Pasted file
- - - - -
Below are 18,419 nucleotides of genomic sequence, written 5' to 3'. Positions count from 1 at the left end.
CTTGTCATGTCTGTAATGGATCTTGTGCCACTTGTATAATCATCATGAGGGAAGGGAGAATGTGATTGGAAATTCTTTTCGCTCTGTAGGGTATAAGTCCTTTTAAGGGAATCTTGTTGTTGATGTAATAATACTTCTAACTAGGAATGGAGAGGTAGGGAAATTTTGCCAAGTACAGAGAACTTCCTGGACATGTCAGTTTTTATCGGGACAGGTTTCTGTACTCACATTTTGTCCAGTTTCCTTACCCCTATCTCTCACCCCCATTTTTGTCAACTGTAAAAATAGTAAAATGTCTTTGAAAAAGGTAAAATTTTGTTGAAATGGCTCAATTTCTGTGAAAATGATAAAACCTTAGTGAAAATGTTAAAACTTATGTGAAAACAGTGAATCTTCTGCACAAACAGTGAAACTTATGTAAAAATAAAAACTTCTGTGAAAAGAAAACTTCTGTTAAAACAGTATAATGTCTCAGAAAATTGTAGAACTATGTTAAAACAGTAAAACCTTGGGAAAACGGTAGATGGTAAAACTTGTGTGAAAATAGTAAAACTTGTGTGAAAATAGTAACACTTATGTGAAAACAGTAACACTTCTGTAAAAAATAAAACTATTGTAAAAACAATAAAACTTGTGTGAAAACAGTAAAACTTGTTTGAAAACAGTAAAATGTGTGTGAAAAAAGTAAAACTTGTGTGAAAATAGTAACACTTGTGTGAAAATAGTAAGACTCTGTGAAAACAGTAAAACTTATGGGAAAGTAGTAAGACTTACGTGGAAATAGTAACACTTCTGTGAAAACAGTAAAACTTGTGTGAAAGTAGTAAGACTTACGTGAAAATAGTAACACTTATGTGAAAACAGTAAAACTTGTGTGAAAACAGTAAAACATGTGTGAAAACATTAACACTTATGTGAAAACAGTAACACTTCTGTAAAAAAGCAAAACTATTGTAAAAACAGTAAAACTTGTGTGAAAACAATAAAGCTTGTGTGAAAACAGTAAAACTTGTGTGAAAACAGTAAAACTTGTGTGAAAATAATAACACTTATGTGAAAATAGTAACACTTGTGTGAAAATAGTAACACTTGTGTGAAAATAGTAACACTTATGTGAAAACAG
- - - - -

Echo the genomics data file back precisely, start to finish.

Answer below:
Below are 18,419 nucleotides of genomic sequence, written 5' to 3'. Positions count from 1 at the left end.
CTTGTCATGTCTGTAATGGATCTTGTGCCACTTGTATAATCATCATGAGGGAAGGGAGAATGTGATTGGAAATTCTTTTCGCTCTGTAGGGTATAAGTCCTTTTAAGGGAATCTTGTTGTTGATGTAATAATACTTCTAACTAGGAATGGAGAGGTAGGGAAATTTTGCCAAGTACAGAGAACTTCCTGGACATGTCAGTTTTTATCGGGACAGGTTTCTGTACTCACATTTTGTCCAGTTTCCTTACCCCTATCTCTCACCCCCATTTTTGTCAACTGTAAAAATAGTAAAATGTCTTTGAAAAAGGTAAAATTTTGTTGAAATGGCTCAATTTCTGTGAAAATGATAAAACCTTAGTGAAAATGTTAAAACTTATGTGAAAACAGTGAATCTTCTGCACAAACAGTGAAACTTATGTAAAAATAAAAACTTCTGTGAAAAGAAAACTTCTGTTAAAACAGTATAATGTCTCAGAAAATTGTAGAACTATGTTAAAACAGTAAAACCTTGGGAAAACGGTAGATGGTAAAACTTGTGTGAAAATAGTAAAACTTGTGTGAAAATAGTAACACTTATGTGAAAACAGTAACACTTCTGTAAAAAATAAAACTATTGTAAAAACAATAAAACTTGTGTGAAAACAGTAAAACTTGTTTGAAAACAGTAAAATGTGTGTGAAAAAAGTAAAACTTGTGTGAAAATAGTAACACTTGTGTGAAAATAGTAAGACTCTGTGAAAACAGTAAAACTTATGGGAAAGTAGTAAGACTTACGTGGAAATAGTAACACTTCTGTGAAAACAGTAAAACTTGTGTGAAAGTAGTAAGACTTACGTGAAAATAGTAACACTTATGTGAAAACAGTAAAACTTGTGTGAAAACAGTAAAACATGTGTGAAAACATTAACACTTATGTGAAAACAGTAACACTTCTGTAAAAAAGCAAAACTATTGTAAAAACAGTAAAACTTGTGTGAAAACAATAAAGCTTGTGTGAAAACAGTAAAACTTGTGTGAAAACAGTAAAACTTGTGTGAAAATAATAACACTTATGTGAAAATAGTAACACTTGTGTGAAAATAGTAACACTTGTGTGAAAATAGTAACACTTATGTGAAAACAG